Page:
Mirror Reaper by Bell Witch

Release date: October 20, 2017
Label: Profound Lore Records

This review for Bell Witch‘s Mirror Reaper comes in a bit late: I’ve had the file for some time, but this 83-minute single track album is that big, it’s taken a bit of planning to even set aside times to listen to it properly… I normally give review albums their first listen on my way to work, but thankfully my commute isn’t this long! Together with the massive duration, it also feels like it demands a certain clearing-of-the-decks to appreciate the scale of the piece. The vast scope is quite staggering and requires you to sort of listen to it from a distance in order to get a view of it- similar to deep chasms of doom by Corrupted, Ommadon, Black Boned Angel and Monarch!. Like grief, you’ve got to let it approach you slowly.

Comparisons with those aforementioned purveyors of album-long strings of sonic treacle do bubble up to the surface… there’s similar tectonic drops periodically through the ice-age stretch of the record, and the dirty vocals sometimes approach a similar hollow slow roar as present in the former and latter. Likeness to maybe the greatest doom metal avalanche riff drop all time, the one that obliterates ten minutes of sombre harp in Corrupted’s El Mundo Frio, is achievement enough, though this has a slightly different feel- where that album is austere and severe, this one has a more desolate, numb feel. The full-on distortion sections even feel somehow comforting and massively crushing at the same time, due to the harmonics mixed in with the blasting open riffs.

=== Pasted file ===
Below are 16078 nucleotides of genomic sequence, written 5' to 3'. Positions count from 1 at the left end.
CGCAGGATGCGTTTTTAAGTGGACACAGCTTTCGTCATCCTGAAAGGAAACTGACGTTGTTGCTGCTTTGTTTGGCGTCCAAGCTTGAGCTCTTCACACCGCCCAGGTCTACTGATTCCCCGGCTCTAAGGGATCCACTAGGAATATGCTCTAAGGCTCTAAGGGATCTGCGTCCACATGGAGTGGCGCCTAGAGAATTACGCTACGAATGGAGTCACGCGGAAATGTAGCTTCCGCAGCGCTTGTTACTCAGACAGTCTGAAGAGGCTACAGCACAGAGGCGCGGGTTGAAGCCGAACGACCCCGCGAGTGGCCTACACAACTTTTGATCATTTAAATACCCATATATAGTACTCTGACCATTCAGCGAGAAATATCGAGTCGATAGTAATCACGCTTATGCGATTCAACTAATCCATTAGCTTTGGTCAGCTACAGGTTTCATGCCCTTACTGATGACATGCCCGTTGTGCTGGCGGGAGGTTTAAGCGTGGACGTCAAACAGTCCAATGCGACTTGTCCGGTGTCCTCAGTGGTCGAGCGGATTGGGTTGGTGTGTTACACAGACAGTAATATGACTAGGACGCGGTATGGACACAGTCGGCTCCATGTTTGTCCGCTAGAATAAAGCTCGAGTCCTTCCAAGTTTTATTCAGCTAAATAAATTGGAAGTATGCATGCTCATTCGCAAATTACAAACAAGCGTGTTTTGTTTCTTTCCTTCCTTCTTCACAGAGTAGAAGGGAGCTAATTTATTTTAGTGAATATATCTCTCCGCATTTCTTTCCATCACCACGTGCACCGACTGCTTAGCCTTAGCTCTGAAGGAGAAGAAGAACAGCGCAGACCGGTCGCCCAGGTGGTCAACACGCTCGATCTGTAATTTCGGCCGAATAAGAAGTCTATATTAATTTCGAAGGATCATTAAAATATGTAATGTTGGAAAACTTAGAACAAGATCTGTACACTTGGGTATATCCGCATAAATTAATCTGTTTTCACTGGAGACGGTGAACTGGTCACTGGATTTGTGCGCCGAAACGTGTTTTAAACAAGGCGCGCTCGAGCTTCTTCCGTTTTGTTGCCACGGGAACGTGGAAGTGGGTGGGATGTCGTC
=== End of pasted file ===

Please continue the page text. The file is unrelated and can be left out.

If forced to, I could probably manage to take out ten minutes or so somewhere between the 50 and 70-minute marks, where there’s a lot of the cleaner, ever-so-slightly croony vocals not unlike those that have made Pallbearer so popular (though here they’re still somehow muffled, fuzzed out in a pleasing way). I tend to prefer my doom vocals rough, opaque and so low in the mix as to seem like subterranean cave dwellers, so I’m sure different bits of the various vocals will please different folks.

The organ is perfectly judged and truly enhances each section in which it’s ominously present. There are no blasting entries from the instrument, but restraint proves all the more powerful in this case as sound seeps in unannounced and then begins to rise like water in the listening consciouness, all gothic statue stillness, pastel fading greys and slow motion heron flight. An excellent feature of the album track as a whole is the willingness, across the expanses of this weird cold desert, to allow lengthy solo passages of hanging bell basslines- would have loved to hear some of the elegaic organ completely on its own too. But minor points aside, Mirror Reaper rumbles on in great numbness yet with forceful emotive power. It really is a tombstone slab of a record, made of granite and sadness.

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